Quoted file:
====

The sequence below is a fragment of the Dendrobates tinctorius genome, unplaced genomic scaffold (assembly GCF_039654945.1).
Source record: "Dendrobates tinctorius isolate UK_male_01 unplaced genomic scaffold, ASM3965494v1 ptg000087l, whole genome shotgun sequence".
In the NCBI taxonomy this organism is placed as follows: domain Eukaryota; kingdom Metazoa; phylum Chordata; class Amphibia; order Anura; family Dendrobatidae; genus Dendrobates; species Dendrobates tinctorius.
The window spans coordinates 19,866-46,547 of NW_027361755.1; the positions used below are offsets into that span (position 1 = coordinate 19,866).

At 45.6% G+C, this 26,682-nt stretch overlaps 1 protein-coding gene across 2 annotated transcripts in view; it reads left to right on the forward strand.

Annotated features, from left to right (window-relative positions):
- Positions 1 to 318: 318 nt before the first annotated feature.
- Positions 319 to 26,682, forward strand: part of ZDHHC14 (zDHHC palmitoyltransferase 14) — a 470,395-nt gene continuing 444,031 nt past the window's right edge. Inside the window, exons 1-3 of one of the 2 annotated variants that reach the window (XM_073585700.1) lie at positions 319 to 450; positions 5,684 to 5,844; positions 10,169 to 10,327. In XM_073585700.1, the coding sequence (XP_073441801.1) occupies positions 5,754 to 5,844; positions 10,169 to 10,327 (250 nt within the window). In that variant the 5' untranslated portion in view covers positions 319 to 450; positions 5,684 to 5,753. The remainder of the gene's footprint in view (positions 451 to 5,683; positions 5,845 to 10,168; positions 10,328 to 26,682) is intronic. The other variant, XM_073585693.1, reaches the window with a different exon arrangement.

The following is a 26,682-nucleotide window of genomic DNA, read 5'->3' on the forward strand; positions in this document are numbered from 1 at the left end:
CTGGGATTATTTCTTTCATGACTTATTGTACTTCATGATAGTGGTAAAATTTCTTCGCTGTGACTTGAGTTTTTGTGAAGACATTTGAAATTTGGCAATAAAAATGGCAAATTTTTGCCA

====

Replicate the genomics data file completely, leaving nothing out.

The sequence below is a fragment of the Dendrobates tinctorius genome, unplaced genomic scaffold (assembly GCF_039654945.1).
Source record: "Dendrobates tinctorius isolate UK_male_01 unplaced genomic scaffold, ASM3965494v1 ptg000087l, whole genome shotgun sequence".
In the NCBI taxonomy this organism is placed as follows: domain Eukaryota; kingdom Metazoa; phylum Chordata; class Amphibia; order Anura; family Dendrobatidae; genus Dendrobates; species Dendrobates tinctorius.
The window spans coordinates 19,866-46,547 of NW_027361755.1; the positions used below are offsets into that span (position 1 = coordinate 19,866).

At 45.6% G+C, this 26,682-nt stretch overlaps 1 protein-coding gene across 2 annotated transcripts in view; it reads left to right on the forward strand.

Annotated features, from left to right (window-relative positions):
- Positions 1 to 318: 318 nt before the first annotated feature.
- Positions 319 to 26,682, forward strand: part of ZDHHC14 (zDHHC palmitoyltransferase 14) — a 470,395-nt gene continuing 444,031 nt past the window's right edge. Inside the window, exons 1-3 of one of the 2 annotated variants that reach the window (XM_073585700.1) lie at positions 319 to 450; positions 5,684 to 5,844; positions 10,169 to 10,327. In XM_073585700.1, the coding sequence (XP_073441801.1) occupies positions 5,754 to 5,844; positions 10,169 to 10,327 (250 nt within the window). In that variant the 5' untranslated portion in view covers positions 319 to 450; positions 5,684 to 5,753. The remainder of the gene's footprint in view (positions 451 to 5,683; positions 5,845 to 10,168; positions 10,328 to 26,682) is intronic. The other variant, XM_073585693.1, reaches the window with a different exon arrangement.

The following is a 26,682-nucleotide window of genomic DNA, read 5'->3' on the forward strand; positions in this document are numbered from 1 at the left end:
CTGGGATTATTTCTTTCATGACTTATTGTACTTCATGATAGTGGTAAAATTTCTTCGCTGTGACTTGAGTTTTTGTGAAGACATTTGAAATTTGGCAATAAAAATGGCAAATTTTTGCCA